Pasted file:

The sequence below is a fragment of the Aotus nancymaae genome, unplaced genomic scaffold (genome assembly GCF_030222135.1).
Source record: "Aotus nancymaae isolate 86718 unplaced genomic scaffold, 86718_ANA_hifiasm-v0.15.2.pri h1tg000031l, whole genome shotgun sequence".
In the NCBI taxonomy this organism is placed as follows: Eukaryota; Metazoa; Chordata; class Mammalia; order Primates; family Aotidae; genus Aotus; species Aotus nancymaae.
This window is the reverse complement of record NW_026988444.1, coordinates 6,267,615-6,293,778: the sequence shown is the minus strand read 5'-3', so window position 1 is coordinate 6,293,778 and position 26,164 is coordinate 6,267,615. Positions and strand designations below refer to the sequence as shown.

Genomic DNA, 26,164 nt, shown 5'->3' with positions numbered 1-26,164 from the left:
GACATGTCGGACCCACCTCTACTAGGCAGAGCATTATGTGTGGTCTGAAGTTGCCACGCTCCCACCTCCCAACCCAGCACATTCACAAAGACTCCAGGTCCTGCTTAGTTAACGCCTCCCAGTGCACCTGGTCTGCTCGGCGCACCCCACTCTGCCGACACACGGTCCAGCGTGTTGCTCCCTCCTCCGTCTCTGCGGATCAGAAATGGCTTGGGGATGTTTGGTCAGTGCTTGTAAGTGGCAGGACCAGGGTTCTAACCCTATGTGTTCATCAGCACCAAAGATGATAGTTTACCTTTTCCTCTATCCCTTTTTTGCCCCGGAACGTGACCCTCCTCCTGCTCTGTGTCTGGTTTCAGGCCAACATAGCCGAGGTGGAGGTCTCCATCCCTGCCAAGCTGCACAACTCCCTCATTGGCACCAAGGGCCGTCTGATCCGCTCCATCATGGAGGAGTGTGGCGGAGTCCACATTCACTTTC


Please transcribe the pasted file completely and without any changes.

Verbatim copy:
The sequence below is a fragment of the Aotus nancymaae genome, unplaced genomic scaffold (genome assembly GCF_030222135.1).
Source record: "Aotus nancymaae isolate 86718 unplaced genomic scaffold, 86718_ANA_hifiasm-v0.15.2.pri h1tg000031l, whole genome shotgun sequence".
In the NCBI taxonomy this organism is placed as follows: Eukaryota; Metazoa; Chordata; class Mammalia; order Primates; family Aotidae; genus Aotus; species Aotus nancymaae.
This window is the reverse complement of record NW_026988444.1, coordinates 6,267,615-6,293,778: the sequence shown is the minus strand read 5'-3', so window position 1 is coordinate 6,293,778 and position 26,164 is coordinate 6,267,615. Positions and strand designations below refer to the sequence as shown.

Genomic DNA, 26,164 nt, shown 5'->3' with positions numbered 1-26,164 from the left:
GACATGTCGGACCCACCTCTACTAGGCAGAGCATTATGTGTGGTCTGAAGTTGCCACGCTCCCACCTCCCAACCCAGCACATTCACAAAGACTCCAGGTCCTGCTTAGTTAACGCCTCCCAGTGCACCTGGTCTGCTCGGCGCACCCCACTCTGCCGACACACGGTCCAGCGTGTTGCTCCCTCCTCCGTCTCTGCGGATCAGAAATGGCTTGGGGATGTTTGGTCAGTGCTTGTAAGTGGCAGGACCAGGGTTCTAACCCTATGTGTTCATCAGCACCAAAGATGATAGTTTACCTTTTCCTCTATCCCTTTTTTGCCCCGGAACGTGACCCTCCTCCTGCTCTGTGTCTGGTTTCAGGCCAACATAGCCGAGGTGGAGGTCTCCATCCCTGCCAAGCTGCACAACTCCCTCATTGGCACCAAGGGCCGTCTGATCCGCTCCATCATGGAGGAGTGTGGCGGAGTCCACATTCACTTTC